Gadget Show's Jason Bradbury drops in at Newcastle company KMF to present prizes to young engineers
STUDENTS Ben Walker and Cameron Forrest have beaten off competition from more than 600 young people to be named Young Engineers of the Year.
They were judged the winners of the under 14 and under 16 categories respectively in the competition launched by Newcastle engineering specialists KMF (Precision Sheet Metal).
Ben, aged 13, of Chell Heath, used graphics and logos from his favourite computer game Kingdom Hearts in his designs after being challenged to create and make a clock and packaging.
His prototype was the only 24-hour clock to be entered in the competition, which attracted 604 entries from 18 schools.
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Ben, who attends Ormiston Horizon Academy in Tunstall, said: "I used two cogs in my design. I'd seen a 24-hour clock and decided I wanted to make something like it for the competition."
After spending a couple of weeks getting the design of the clock right, Ben embarked on creating his prototype. As part of his prize, his model was professionally produced by the team at KMF.
Ben was also presented with an iPad at a ceremony held at the Britannia Stadium hosted by TV presenter Jason Bradbury of The Gadget Show. Ben's dad Daniel added: "Ben is really interested in technology and loves the hands-on side of creating things."
The inspiration for Cameron's clock design came to him while he was doing one of the things he loves most – listening to music.
His clock takes on the shape of his Beat headphones which he was given as a surprise birthday gift. It includes a wall bracket.
Cameron, left, aged 15, of Madeley High School, said: "It took me a while to perfect the design and then about three weeks to make it. It was harder than I thought it would be. I would consider an apprenticeship now."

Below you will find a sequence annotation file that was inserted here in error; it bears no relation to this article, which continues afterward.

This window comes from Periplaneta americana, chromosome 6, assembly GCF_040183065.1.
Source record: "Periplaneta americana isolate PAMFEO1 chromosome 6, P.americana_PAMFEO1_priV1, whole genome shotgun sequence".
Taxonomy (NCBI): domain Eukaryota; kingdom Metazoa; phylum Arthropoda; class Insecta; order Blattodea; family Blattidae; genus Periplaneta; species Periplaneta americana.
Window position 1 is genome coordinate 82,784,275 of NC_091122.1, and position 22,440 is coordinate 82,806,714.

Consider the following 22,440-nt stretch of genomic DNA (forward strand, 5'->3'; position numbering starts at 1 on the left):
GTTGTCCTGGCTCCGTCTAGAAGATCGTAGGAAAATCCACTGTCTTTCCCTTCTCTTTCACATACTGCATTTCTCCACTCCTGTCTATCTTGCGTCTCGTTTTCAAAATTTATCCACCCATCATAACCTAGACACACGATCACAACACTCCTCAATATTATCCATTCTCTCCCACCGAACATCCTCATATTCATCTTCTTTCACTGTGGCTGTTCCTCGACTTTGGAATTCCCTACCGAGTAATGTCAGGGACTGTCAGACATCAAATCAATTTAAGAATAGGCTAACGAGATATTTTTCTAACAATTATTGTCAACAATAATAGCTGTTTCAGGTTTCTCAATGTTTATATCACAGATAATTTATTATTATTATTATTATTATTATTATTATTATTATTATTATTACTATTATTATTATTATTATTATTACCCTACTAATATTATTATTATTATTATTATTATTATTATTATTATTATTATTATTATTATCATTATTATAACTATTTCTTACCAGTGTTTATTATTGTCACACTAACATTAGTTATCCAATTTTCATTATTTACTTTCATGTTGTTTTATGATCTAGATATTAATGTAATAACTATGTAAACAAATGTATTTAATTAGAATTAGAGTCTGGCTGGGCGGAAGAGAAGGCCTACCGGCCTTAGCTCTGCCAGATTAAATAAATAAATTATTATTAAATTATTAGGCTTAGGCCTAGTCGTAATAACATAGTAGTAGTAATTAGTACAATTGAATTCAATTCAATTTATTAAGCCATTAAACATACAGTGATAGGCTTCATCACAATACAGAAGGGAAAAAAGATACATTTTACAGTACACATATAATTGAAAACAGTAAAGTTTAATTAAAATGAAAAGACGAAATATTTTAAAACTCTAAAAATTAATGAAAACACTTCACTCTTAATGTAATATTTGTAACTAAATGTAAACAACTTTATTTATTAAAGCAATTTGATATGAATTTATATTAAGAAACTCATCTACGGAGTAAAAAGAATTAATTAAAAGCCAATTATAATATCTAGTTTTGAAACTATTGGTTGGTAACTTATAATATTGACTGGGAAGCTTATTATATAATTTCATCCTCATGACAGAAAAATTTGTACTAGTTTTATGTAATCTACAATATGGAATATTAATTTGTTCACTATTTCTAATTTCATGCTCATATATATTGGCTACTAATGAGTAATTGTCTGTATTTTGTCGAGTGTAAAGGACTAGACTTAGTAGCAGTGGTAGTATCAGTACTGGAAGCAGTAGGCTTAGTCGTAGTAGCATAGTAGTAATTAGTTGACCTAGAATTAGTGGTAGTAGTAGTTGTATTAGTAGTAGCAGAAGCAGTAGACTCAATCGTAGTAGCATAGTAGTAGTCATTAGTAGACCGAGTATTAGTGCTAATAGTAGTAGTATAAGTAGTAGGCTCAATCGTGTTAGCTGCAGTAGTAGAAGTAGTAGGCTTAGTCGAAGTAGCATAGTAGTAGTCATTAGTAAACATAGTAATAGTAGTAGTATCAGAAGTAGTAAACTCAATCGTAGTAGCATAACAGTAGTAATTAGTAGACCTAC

His mum Clare, of Loggerheads, said: "I'm very proud of Cameron as all the clocks made by the finalists were very good. Cameron just based his ideas on something he loves – his music."
Jason, who is heading up a new series for Channel Five this year called Motor Morphers, said he was keen to support KMF's competition because he believes engineering is an exciting industry to work in.
He said: "I was so pleased to be part of the event. My dad was a manufacturer and so I was brought up around the same type of machines that are in use at KMF.
"We hear these sayings that Great Britain used to be great and that we have let it go a bit but the thing is, it's coming back again and it's thanks to competitions like this.
"The medicine that is going to cure cancer is engineering, the computer games we all love is engineering, the sports performance we all aspire to is engineering.
"We need ideas and we need skills and it's an exciting area for young people and an exciting time to get involved."
Gareth Higgins, KMF's managing director, thanked teachers from schools across Staffordshire for getting involved in the competition.
He said: "It was really inspiring to see so many young people enter the competition. We struggle to get the right calibre of young people in our business at times yet we get lots of applications.
"If they don't show the right aptitude and willingness to learn, and they don't have the grades in their maths and science, then they struggle to complete our apprenticeship. We've got to nurture the skills from a young age."
Paul Farrelly, MP for Newcastle, said: "KMF in Newcastle is at the cutting edge of engineering and its great to see them encouraging young people into apprenticeships and recruiting young talent."